Jail records, court & arrest records, mugshots and even judicial reports
The Louisiana Department of Public Safety and Corrections (DPS&C) is a state agency responsible for the detention of offenders and the operation of state prisons. Based in Baton Rouge, this department has two operational divisions; The Public Safety Services and The Corrections Services.
This department’s goal is to create a safe Louisiana through safe and secure incarceration of state offenders, providing rehabilitative programs, effective probation, and parole supervision, and giving services to victims of crimes. It is run by a secretary appointed by the governor.
Corrections Services, Office of Juvenile Justice, and Public Safety Services are part of the LDPSC agency; they function and report to the Governor of Louisiana independently. The Department oversees the following offices:
The office directs and oversees all departmental programs. It also deals in management, personnel, and general operations policies and rules and regulations. Additionally, the Secretary is in charge of directing and assisting the agency's staff.
The deputy secretary oversees specific activities and functions assigned by the Secretary. He/she also supervises, supports, and guides the Children's Initiative and the Risk Review Panel process.
Other executive team members focus on long and short-term projects. The Legal Services Division represents the Department in legal matters, including Civil Service issues. On the other hand, the Crime Victims Services Bureau focuses on assisting with a Restorative Justice program.
The Louisiana State Police Superintendent is the Deputy Secretary of Public Safety.
All units get management assistance from the Office of Management and Finance, which reports to the Undersecretary of the Treasury. The Undersecretary is the Chief of Staff at Headquarters.
The Office of Adult Services (OAS) oversees and supports the operations of adult facilities. An assistant secretary provides technical assistance to local correctional institutions.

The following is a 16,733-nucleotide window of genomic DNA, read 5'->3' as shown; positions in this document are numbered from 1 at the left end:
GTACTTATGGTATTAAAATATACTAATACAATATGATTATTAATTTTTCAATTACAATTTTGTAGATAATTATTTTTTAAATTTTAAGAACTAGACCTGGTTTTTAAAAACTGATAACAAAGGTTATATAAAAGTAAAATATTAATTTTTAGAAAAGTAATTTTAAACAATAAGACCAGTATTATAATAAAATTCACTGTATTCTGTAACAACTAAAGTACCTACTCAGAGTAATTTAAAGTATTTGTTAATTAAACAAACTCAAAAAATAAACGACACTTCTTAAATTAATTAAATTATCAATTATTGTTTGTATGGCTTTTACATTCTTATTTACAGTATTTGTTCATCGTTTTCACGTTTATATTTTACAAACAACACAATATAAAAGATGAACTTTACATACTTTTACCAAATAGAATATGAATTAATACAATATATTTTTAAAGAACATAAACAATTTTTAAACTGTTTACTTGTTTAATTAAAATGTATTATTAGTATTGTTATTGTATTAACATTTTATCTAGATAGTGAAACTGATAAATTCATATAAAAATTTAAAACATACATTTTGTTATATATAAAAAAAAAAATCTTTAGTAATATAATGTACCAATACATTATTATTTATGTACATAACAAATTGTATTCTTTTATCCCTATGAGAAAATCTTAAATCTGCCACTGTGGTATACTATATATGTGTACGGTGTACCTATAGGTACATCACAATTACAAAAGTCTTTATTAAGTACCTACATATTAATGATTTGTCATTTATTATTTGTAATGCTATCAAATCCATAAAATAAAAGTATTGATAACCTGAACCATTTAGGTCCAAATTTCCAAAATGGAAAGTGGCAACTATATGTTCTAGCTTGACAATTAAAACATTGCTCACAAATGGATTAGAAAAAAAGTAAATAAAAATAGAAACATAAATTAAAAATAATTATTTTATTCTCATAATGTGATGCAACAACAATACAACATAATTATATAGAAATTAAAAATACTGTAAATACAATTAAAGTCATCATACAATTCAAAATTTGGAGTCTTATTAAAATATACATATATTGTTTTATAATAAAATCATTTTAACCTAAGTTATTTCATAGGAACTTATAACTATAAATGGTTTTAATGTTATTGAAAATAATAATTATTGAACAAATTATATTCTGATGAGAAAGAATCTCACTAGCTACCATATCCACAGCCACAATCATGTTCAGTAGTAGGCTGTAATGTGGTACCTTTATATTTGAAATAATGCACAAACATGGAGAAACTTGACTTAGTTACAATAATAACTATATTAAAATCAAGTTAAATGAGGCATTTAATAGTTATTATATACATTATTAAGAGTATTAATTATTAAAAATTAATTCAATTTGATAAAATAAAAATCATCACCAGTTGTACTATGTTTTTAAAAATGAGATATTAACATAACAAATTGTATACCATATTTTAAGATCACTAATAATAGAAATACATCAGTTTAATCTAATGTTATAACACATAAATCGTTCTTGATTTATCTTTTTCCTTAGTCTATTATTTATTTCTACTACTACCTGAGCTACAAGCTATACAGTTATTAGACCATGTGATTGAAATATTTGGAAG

The assistant secretary manages and directs the Department's operational audit teams. This department performs audits of all adult and juvenile institutions, non-secure contract facilities, and community work release centers. The Department also aids all units to obtain ACA certification.
Assistants in the OAS help with disciplinary appeals, work release recommendations, and ACA certification. In addition, they supervise eleven adult facilities, two of which are managed commercially.
The OYD monitors and supports state programs for adjudicated delinquent juveniles. As such, the juvenile courts have designated many teenage families in need of assistance.
Youth Development staff help juveniles with administrative remedies and disciplinary appeals. They also inspect juvenile institutions.
In addition, the Division of Juveniles Programs (DYS) supervises delinquent youth and status offenders and their families. It also oversees both residential and non-residential treatment services.
The Division has 21 district offices around the state and a headquarters in Baton Rouge. It monitors those on probation, parole, reduced terms, and medical leave. They are also in charge of drug testing.
The Division's staff are commissioned police officers with POST certification who supervise the inmates on parole. They also oversee IMPACT (Intensive Motivational Program of Alternative Correctional Treatment) complex parole cases in 10 CRCs. As a result, the judges, parole boards, and the Governor's Office utilize the Division's investigative services. They also collect fines, fees, and victim compensation.
The Governor appoints the five Pardon Board members. The board meets regularly to consider pardons, commutations, and restoration of citizenship rights and privileges. However, the Governor must approve all clemency recommendations.
The Governor appoints the Board of Parole. The board meets in three-person panels to:
The Prison Enterprises Division (PE) operates self-sustaining industrial and agricultural businesses that employ and teach inmates good working habits and marketing skills. It provides quality, cost-effective products, and services.
PE also provides incentive compensation to all qualifying convicts. This includes farming activities such as raw crops and garden vegetable farming, range cattle rearing, a winery, food processing, a feed mill, land leveling, hay production, and forestry. In addition, they manufacture license plates, mattresses, mops, brooms, chemicals, clothes, and office chairs.